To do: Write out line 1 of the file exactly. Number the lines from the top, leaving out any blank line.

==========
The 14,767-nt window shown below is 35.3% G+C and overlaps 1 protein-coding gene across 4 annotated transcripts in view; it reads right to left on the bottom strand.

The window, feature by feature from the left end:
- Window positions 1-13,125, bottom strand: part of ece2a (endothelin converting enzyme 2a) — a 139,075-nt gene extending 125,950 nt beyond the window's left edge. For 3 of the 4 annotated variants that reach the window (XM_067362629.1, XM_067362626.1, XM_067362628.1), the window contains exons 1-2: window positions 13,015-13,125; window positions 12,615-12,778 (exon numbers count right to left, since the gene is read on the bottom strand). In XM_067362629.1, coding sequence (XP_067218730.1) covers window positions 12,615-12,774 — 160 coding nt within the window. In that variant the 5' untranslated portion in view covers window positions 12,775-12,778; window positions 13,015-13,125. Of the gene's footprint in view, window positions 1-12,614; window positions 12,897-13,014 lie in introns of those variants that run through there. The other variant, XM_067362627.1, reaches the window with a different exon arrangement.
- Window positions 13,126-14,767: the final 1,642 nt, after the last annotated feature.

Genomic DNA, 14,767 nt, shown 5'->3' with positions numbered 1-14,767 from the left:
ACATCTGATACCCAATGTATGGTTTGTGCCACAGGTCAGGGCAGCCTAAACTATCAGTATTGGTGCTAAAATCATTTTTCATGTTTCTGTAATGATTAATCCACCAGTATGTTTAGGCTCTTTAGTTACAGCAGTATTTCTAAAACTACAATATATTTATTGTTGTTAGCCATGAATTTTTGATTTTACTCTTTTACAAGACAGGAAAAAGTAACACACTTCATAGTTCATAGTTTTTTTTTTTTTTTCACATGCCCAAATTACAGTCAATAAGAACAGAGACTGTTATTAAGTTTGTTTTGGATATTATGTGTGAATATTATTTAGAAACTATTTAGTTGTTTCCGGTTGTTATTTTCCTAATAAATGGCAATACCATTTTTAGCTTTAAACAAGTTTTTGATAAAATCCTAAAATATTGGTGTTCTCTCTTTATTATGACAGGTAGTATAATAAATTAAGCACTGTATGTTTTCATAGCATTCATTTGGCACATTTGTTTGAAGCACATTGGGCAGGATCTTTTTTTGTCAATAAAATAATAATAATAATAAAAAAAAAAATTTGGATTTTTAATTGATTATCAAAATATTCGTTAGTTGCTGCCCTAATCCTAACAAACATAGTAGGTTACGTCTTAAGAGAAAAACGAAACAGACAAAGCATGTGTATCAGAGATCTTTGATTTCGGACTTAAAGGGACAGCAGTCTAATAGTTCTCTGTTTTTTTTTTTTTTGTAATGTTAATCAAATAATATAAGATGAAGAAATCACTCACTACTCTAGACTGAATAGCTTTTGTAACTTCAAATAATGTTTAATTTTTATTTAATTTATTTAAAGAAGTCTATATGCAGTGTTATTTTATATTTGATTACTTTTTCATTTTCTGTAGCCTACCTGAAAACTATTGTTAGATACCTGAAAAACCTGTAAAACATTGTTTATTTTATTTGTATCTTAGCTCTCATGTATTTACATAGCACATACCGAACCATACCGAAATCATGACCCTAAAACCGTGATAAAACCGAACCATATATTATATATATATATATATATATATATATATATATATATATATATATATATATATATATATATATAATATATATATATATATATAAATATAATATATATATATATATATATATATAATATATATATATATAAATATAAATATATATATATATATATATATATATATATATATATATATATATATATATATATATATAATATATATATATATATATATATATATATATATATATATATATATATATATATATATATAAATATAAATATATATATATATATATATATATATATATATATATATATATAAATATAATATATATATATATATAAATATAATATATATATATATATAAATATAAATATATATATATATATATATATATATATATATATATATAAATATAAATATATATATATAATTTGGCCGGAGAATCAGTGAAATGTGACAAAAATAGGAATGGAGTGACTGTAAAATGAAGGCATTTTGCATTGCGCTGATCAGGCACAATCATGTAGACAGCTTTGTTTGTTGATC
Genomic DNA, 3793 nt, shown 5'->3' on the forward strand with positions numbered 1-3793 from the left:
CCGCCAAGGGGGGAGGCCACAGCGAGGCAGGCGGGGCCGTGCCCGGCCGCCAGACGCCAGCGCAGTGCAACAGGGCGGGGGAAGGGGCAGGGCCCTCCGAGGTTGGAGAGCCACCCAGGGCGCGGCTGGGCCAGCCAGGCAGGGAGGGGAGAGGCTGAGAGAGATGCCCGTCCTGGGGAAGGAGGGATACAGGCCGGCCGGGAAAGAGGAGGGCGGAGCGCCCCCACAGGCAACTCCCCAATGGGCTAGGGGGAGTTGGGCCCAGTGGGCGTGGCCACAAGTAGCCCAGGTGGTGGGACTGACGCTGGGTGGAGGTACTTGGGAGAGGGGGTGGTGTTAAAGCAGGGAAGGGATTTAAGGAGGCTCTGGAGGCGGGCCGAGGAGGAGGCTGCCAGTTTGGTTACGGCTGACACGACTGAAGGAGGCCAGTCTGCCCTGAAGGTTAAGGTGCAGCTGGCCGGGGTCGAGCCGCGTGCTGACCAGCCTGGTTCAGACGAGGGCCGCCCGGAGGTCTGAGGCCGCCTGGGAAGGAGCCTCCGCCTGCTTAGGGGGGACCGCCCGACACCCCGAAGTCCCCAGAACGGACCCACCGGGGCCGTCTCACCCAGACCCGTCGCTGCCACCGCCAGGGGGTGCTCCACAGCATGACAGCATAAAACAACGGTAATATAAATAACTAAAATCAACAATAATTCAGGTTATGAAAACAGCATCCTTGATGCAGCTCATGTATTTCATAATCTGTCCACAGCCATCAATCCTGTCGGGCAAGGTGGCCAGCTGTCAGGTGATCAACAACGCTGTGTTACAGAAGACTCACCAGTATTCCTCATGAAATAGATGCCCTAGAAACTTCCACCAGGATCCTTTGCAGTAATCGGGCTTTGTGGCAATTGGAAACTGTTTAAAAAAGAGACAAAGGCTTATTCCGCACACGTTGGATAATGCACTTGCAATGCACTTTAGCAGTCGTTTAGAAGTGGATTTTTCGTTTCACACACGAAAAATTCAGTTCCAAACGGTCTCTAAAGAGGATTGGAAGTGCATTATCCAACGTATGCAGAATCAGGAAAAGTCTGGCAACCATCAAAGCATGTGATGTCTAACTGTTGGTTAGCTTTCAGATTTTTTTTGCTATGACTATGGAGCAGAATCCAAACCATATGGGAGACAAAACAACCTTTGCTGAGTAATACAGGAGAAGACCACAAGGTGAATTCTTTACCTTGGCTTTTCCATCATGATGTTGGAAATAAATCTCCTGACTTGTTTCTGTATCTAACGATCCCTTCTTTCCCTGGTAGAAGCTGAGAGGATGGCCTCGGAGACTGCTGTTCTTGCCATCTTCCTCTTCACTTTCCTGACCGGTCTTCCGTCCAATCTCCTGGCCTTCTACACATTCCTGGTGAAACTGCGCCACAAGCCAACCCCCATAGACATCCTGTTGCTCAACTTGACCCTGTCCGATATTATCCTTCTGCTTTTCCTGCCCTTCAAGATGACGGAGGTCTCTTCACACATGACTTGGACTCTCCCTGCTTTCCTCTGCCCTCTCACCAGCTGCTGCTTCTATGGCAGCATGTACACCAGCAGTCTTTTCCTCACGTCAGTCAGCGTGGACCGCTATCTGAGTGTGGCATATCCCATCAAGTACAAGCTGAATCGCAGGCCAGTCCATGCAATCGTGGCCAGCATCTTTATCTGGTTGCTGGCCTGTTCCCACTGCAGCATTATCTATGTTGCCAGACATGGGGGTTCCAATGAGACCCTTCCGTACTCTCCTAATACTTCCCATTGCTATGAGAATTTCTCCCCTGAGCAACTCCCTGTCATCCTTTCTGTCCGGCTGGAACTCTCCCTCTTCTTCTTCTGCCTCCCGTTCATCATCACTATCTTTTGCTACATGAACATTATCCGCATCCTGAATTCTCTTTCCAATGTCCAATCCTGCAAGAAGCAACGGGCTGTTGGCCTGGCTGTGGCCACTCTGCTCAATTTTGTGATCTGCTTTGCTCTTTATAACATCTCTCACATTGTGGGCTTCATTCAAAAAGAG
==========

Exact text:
The 14,767-nt window shown below is 35.3% G+C and overlaps 1 protein-coding gene across 4 annotated transcripts in view; it reads right to left on the bottom strand.